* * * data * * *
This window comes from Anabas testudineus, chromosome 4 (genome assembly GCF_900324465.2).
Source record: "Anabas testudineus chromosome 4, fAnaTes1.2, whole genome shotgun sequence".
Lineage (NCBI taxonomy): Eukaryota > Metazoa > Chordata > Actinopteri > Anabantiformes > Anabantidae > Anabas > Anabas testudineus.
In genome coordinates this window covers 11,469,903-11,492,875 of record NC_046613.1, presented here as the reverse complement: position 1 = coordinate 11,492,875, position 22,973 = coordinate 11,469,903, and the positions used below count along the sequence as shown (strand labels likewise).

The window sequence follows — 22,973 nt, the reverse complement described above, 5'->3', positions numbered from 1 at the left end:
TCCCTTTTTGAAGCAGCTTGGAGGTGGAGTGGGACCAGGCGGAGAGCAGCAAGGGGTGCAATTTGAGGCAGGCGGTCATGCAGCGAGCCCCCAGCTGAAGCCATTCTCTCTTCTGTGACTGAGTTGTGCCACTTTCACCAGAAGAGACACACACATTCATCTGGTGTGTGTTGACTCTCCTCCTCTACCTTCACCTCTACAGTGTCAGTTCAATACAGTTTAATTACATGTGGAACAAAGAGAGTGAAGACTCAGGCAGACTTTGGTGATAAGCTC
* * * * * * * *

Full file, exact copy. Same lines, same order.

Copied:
This window comes from Anabas testudineus, chromosome 4 (genome assembly GCF_900324465.2).
Source record: "Anabas testudineus chromosome 4, fAnaTes1.2, whole genome shotgun sequence".
Lineage (NCBI taxonomy): Eukaryota > Metazoa > Chordata > Actinopteri > Anabantiformes > Anabantidae > Anabas > Anabas testudineus.
In genome coordinates this window covers 11,469,903-11,492,875 of record NC_046613.1, presented here as the reverse complement: position 1 = coordinate 11,492,875, position 22,973 = coordinate 11,469,903, and the positions used below count along the sequence as shown (strand labels likewise).

The window sequence follows — 22,973 nt, the reverse complement described above, 5'->3', positions numbered from 1 at the left end:
TCCCTTTTTGAAGCAGCTTGGAGGTGGAGTGGGACCAGGCGGAGAGCAGCAAGGGGTGCAATTTGAGGCAGGCGGTCATGCAGCGAGCCCCCAGCTGAAGCCATTCTCTCTTCTGTGACTGAGTTGTGCCACTTTCACCAGAAGAGACACACACATTCATCTGGTGTGTGTTGACTCTCCTCCTCTACCTTCACCTCTACAGTGTCAGTTCAATACAGTTTAATTACATGTGGAACAAAGAGAGTGAAGACTCAGGCAGACTTTGGTGATAAGCTC